The best way to advance policies to raise living standards for working people is for diverse groups to recognize that they share more in common than not. Since class identity has often been racialized, one of the greatest challenges to rebuilding the economic power of the working class lies in establishing multiracial solidarity on a national scale. It is important to remember that the same special interest groups that fund the opposition to policies such as the minimum wage and paid sick leave, and that support efforts to undermine collective bargaining power, are often the same ones aligned with support of voter suppression tactics that limit voting among people of color, low-income individuals, students, seniors, and people with disabilities. The best way to advance the needed economic policies is for diverse groups to recognize that they share more in common than not and work together to achieve their overlapping and intersecting agendas. Getting to that point requires honesty and a collective reckoning about race, white privilege, and institutional racism, with respect to the costs and benefits to each of us.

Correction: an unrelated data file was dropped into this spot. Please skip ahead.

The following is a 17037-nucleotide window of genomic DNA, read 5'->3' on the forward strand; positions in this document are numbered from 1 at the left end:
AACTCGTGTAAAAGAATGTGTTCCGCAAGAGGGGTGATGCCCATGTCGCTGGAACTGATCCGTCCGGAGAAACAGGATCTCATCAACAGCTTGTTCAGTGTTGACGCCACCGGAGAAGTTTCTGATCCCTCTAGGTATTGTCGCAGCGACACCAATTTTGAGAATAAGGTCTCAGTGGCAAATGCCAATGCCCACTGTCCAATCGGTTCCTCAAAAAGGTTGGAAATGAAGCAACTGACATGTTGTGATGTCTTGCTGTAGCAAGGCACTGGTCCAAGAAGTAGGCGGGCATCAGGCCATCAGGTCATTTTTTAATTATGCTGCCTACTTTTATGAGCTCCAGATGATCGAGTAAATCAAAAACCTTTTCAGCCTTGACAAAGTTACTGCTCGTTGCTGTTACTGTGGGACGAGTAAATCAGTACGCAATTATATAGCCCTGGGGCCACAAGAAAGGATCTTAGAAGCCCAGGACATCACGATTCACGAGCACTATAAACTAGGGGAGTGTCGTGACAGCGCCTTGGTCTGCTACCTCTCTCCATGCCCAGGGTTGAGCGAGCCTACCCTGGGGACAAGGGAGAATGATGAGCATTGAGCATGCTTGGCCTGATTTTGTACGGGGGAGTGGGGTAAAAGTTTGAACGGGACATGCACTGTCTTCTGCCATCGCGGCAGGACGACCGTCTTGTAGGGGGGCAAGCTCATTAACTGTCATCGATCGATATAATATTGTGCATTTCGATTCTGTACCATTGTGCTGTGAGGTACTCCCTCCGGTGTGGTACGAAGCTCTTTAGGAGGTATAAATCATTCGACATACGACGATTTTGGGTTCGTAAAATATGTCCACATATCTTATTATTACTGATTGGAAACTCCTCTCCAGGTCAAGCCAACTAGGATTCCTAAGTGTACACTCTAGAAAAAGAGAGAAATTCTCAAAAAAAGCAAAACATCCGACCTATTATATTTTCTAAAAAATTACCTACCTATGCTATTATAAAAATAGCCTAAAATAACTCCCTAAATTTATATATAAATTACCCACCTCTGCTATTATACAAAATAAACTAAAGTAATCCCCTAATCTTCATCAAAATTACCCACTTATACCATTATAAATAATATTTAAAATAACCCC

Advancing policies that address persistent racial disparities while also tackling class inequality will require abandoning the zero-sum mindset that says one group’s set of issues is totally distinct from and in direct competition with another’s. Overcoming this trap begins with defining a broader view of how all the issues are related. It will take a considerable amount of ongoing effort to shift the dominant narrative from one that divides the masses to one that creates a new world of possibilities that benefits all of us.
People of color will become a majority of the American working class in 2032.